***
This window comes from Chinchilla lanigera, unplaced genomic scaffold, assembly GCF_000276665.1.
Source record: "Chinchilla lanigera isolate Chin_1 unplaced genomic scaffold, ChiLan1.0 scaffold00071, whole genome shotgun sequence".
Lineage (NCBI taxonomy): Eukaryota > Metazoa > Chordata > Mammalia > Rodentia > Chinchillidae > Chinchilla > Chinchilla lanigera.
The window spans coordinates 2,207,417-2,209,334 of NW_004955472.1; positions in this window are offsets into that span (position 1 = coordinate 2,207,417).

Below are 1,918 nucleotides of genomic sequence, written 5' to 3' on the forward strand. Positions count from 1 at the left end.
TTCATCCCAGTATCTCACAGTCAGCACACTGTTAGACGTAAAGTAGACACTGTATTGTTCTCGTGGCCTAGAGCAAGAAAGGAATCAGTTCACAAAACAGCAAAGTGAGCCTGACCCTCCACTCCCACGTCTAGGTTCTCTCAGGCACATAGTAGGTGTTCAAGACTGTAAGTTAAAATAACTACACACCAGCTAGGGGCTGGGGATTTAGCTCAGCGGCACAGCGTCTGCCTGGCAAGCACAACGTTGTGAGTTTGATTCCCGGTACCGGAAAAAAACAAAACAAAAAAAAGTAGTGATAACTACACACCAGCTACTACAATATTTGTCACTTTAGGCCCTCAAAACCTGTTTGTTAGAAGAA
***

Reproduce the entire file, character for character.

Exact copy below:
This window comes from Chinchilla lanigera, unplaced genomic scaffold, assembly GCF_000276665.1.
Source record: "Chinchilla lanigera isolate Chin_1 unplaced genomic scaffold, ChiLan1.0 scaffold00071, whole genome shotgun sequence".
Lineage (NCBI taxonomy): Eukaryota > Metazoa > Chordata > Mammalia > Rodentia > Chinchillidae > Chinchilla > Chinchilla lanigera.
The window spans coordinates 2,207,417-2,209,334 of NW_004955472.1; positions in this window are offsets into that span (position 1 = coordinate 2,207,417).

Below are 1,918 nucleotides of genomic sequence, written 5' to 3' on the forward strand. Positions count from 1 at the left end.
TTCATCCCAGTATCTCACAGTCAGCACACTGTTAGACGTAAAGTAGACACTGTATTGTTCTCGTGGCCTAGAGCAAGAAAGGAATCAGTTCACAAAACAGCAAAGTGAGCCTGACCCTCCACTCCCACGTCTAGGTTCTCTCAGGCACATAGTAGGTGTTCAAGACTGTAAGTTAAAATAACTACACACCAGCTAGGGGCTGGGGATTTAGCTCAGCGGCACAGCGTCTGCCTGGCAAGCACAACGTTGTGAGTTTGATTCCCGGTACCGGAAAAAAACAAAACAAAAAAAAGTAGTGATAACTACACACCAGCTACTACAATATTTGTCACTTTAGGCCCTCAAAACCTGTTTGTTAGAAGAA